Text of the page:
The term urinary tract infection (UTI) is used to describe an infection of the urinary system; this is caused when bacteria, that’s often present in other parts of the body, finds its way into the bladder. This often happens when bacteria from the anus gets into the urethra and travels up to the bladder, although many other kinds of bacteria can cause a urinary tract infection if they find their way into the bladder. The urethra is shorter in women than it is in men; therefore women are more likely to suffer from a urinary tract infection. You are also more likely to get a urinary tract infection if you are diabetic or are pregnant.
Symptoms of a urinary tract infection include:
. Passing urine more often than normal
. Felling the need to pass urine but being unable to do so
. Experiencing a burning sensation when passing urine
. Cloudy, often foul smelling urine
. Blood in urine
If you have any of these symptoms you should see your doctor, who will ask you to provide a sample of urine to be tested for bacteria. Your doctor may use a dipstick to see if bacteria is present in the sample and if bacteria is detected you will be prescribed an antibiotic. Your sample will usually also be sent off to a laboratory for analysis to determine what type of bacteria is present and what antibiotic should be used to treat the infection.
Usually a urinary tract infection is treated with a five to seven day course of antibiotics; these are usually prescribed by your doctor after he has done the dipstick test. Sometimes it is necessary for your antibiotic to be changed if the lab results identify that a different antibiotic than the one prescribed would be more effective against the bacteria present in the sample they tested.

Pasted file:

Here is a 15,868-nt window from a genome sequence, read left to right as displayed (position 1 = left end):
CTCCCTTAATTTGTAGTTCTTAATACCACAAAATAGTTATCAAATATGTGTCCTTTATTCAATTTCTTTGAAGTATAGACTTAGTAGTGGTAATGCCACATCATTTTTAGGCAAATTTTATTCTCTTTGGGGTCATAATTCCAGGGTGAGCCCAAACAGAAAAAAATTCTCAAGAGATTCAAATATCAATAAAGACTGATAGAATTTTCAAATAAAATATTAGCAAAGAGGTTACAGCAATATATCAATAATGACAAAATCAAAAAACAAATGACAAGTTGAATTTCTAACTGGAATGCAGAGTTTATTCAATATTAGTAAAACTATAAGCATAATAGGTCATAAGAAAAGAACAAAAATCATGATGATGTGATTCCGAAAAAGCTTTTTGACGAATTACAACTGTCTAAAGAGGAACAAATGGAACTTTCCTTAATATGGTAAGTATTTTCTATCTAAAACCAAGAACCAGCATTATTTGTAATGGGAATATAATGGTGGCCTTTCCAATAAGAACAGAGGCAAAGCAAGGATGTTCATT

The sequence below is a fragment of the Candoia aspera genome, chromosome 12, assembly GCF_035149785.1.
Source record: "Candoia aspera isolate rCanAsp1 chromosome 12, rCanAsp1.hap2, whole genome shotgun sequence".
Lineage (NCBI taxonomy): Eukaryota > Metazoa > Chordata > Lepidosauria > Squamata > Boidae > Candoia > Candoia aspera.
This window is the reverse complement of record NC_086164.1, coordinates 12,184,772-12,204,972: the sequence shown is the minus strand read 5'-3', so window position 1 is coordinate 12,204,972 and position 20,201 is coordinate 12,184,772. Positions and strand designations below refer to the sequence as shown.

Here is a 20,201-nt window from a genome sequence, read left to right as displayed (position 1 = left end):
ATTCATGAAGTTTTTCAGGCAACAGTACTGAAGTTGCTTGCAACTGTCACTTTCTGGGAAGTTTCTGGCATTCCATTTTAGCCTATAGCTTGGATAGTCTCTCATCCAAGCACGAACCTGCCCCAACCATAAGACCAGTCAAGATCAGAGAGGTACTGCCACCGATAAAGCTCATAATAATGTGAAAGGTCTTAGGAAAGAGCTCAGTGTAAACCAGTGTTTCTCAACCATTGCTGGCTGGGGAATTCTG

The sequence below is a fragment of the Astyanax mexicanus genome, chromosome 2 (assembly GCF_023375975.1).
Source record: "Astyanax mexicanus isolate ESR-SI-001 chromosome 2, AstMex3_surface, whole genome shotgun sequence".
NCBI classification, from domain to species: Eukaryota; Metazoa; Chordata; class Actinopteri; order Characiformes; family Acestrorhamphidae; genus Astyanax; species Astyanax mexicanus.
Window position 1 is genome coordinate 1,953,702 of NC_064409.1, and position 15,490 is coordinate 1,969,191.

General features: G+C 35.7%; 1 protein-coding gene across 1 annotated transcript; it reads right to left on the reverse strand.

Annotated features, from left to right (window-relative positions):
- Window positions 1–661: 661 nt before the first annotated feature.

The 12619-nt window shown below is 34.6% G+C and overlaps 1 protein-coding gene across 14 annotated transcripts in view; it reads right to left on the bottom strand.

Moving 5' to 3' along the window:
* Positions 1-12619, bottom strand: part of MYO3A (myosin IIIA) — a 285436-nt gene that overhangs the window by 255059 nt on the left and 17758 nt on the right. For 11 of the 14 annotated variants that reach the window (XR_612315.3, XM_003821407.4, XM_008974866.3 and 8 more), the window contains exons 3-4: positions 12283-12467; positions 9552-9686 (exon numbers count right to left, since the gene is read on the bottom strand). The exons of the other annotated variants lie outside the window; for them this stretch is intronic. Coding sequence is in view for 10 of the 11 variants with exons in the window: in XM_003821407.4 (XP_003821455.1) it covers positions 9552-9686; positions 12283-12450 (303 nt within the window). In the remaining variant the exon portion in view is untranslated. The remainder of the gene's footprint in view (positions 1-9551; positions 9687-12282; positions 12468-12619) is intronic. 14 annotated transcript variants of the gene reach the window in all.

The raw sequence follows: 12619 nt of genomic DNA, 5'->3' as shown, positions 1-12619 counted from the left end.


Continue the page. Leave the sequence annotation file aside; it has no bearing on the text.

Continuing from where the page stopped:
As urinary tract infections are common in women, once a urinary tract infection has been diagnosed and antibiotics prescribed, there is usually no further investigation for female patients unless there is a problem with recurring infection. However in men and children there may be an investigation into the cause of the infection to rule out any serious medical problem, this can sometimes include an ultrasound of the bladder and kidneys.
There are things that you can do to help prevent urinary tract infections, drinking plenty of water helps to flush out the kidneys and bladder and so is helpful in flushing any bacteria away before an infection can take hold. Also ensuring that bacteria are not transferred from the anus to the urethra, this is especially important in women as the urethra is shorter in women than in men.
Urinary tract infections are usually easy to clear up with antibiotics, although sometimes if there is a medical cause for recurring infection surgery to correct the problem may be necessary. Although painful urinary tract infections are nothing to worry too much about as if treated promptly they usually clear up within a week with no lasting effects.